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The Official Publication
of the Mason Contractors
Association of America
Junior’s Lessons Are Larger Than Life
It isn’t often that a city receives a shock. Rarer still does it happen to a state. When it happens to an entire country, it is significant. However, it is incredibly rare when the reason comes from the world of sports.
On a Wednesday morning in early-May, my wife called out to me, “Junior Seau’s dead!”
Now, the death of anyone always is a concern. But, I live in Oceanside, as did Junior, and had the privilege of following his impact not only on football, but on a community and country. You didn’t have to love football to be a fan of this man.
Mostly, though, we’ve had a lot of “wait until next year” talk. But for 13 years, Junior made it more tolerable, even during worse-than-usual seasons. And we’ve had our share.
No one ever worked out harder, prepared longer, or focused more on the task at hand than did Junior. He would cram for his “test” on the field, up until the last few moments in the locker room, before every game. When guys got down, he’d lift them up. When the other team scored, he’d be exhorting his teammates, “Stay up!” He practically willed them to get better, try harder, run faster, jump higher. And, if a loss came, which it often did, he’d own up to it at the press conference.
As contractors, we can relate to a guy like Junior. This business is tough. We get clobbered and blindsided. But Junior would get up and get back in the game. He played hurt. He inspired others, from teammates to fans.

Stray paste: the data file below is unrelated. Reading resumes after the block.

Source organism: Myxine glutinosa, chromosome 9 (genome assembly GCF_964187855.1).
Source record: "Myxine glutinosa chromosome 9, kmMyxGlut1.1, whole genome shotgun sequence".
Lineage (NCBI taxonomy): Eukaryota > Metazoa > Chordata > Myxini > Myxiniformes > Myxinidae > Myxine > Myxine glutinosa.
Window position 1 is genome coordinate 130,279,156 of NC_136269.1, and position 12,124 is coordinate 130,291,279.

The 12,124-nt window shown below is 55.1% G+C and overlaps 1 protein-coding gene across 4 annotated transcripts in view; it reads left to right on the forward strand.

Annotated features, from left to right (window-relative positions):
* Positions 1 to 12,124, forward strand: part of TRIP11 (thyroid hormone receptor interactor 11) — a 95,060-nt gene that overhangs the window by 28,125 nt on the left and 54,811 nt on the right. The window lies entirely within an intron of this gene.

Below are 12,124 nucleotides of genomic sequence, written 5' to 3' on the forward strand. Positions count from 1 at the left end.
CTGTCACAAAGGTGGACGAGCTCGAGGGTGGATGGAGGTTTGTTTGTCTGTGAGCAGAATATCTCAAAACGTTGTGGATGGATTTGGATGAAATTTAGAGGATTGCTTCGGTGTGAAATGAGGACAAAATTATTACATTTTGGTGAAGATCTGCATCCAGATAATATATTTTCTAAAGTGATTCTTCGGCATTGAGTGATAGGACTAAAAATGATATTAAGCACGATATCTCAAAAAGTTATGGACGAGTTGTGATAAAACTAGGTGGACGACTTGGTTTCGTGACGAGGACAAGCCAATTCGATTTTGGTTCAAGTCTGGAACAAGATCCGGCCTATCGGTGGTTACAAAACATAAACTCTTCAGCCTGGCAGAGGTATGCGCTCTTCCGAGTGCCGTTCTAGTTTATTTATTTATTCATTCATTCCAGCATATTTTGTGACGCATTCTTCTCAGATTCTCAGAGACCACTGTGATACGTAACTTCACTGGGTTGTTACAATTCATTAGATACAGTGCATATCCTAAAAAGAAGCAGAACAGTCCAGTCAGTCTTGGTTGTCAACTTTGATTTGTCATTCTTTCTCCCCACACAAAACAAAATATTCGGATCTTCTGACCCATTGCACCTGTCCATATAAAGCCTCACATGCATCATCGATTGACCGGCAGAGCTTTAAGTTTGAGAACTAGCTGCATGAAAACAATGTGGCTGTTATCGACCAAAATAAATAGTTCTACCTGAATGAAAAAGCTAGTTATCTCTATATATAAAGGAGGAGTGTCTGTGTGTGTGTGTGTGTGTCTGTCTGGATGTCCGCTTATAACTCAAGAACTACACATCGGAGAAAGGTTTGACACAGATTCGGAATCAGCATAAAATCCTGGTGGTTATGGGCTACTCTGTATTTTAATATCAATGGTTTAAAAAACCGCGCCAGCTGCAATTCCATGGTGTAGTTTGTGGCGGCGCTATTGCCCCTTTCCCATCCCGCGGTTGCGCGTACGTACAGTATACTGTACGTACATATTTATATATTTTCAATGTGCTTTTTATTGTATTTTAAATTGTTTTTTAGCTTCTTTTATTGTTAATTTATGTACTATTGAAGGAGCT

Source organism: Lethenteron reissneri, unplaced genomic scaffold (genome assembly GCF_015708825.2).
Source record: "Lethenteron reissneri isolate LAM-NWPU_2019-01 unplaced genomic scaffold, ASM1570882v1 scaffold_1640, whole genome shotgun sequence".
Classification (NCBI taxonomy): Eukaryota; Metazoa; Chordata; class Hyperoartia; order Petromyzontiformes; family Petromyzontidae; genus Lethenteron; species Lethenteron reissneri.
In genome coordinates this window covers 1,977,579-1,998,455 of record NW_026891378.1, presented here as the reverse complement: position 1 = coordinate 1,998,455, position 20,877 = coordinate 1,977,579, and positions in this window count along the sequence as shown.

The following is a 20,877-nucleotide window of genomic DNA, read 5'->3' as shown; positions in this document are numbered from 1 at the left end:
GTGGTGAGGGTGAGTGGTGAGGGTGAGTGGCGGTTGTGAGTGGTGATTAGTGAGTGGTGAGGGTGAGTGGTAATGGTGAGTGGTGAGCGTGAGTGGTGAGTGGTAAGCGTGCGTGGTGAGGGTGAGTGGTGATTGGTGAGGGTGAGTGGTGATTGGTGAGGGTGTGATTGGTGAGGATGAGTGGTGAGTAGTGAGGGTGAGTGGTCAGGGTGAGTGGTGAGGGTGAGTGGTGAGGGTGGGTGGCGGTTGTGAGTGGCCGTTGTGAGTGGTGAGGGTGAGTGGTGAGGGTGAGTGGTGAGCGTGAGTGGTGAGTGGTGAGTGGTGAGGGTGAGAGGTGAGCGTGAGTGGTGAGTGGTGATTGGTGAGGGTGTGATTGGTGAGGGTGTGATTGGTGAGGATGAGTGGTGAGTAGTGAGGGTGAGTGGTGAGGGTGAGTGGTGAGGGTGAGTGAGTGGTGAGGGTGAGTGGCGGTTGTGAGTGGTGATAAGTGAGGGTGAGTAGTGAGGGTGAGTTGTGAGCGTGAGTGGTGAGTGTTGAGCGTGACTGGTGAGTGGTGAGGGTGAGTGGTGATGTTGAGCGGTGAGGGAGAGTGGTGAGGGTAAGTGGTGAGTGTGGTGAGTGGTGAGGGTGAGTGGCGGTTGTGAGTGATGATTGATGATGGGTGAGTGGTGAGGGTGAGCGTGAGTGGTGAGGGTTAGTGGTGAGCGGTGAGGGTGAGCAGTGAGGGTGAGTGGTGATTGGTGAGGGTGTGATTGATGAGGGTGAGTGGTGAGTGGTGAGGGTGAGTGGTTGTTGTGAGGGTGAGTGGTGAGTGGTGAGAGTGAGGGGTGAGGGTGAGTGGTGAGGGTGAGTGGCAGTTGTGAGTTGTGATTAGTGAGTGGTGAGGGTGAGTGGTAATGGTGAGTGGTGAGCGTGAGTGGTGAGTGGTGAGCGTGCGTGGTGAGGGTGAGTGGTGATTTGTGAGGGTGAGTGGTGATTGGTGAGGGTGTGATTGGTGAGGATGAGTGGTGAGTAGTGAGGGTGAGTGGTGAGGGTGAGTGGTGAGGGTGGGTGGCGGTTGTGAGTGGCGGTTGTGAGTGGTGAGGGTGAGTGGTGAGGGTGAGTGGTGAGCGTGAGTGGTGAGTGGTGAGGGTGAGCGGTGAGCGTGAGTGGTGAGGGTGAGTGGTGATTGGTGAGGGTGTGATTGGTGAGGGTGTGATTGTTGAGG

In today’s economy, doesn’t it kind of feel like we are playing on only one good leg? One of the reasons Junior was so successful was that he loved the game. He once said, “Great players feel the game.” How about us? Do we feel our own game?
During one particularly dreadful season, with a losing streak underway, Junior rallied the team but would not take credit for it. With him, it was always a “team” thing, a “we” thing. He told a reporter, “We did what we had to do. Getting a win was key.”
You might expect that such a man would live aloof and out of contact with people. Not so. Junior often sat on the deck of his Oceanside home, watching the waves or surfing on them, hanging out with regular people. His foundation raised millions of dollars in scholarships and helped hundreds of kids go to college. Kids from the streets, from middle class homes. Junior helped everyone.
We see some of this in our own industry: funding scholarships and providing training to youngsters. In times of national disasters, like earthquakes, hurricanes, floods, the construction industry is on the front lines, helping people. When you think it, we are very Junior-like.
|Last Updated on Monday, 18 June 2012 01:32|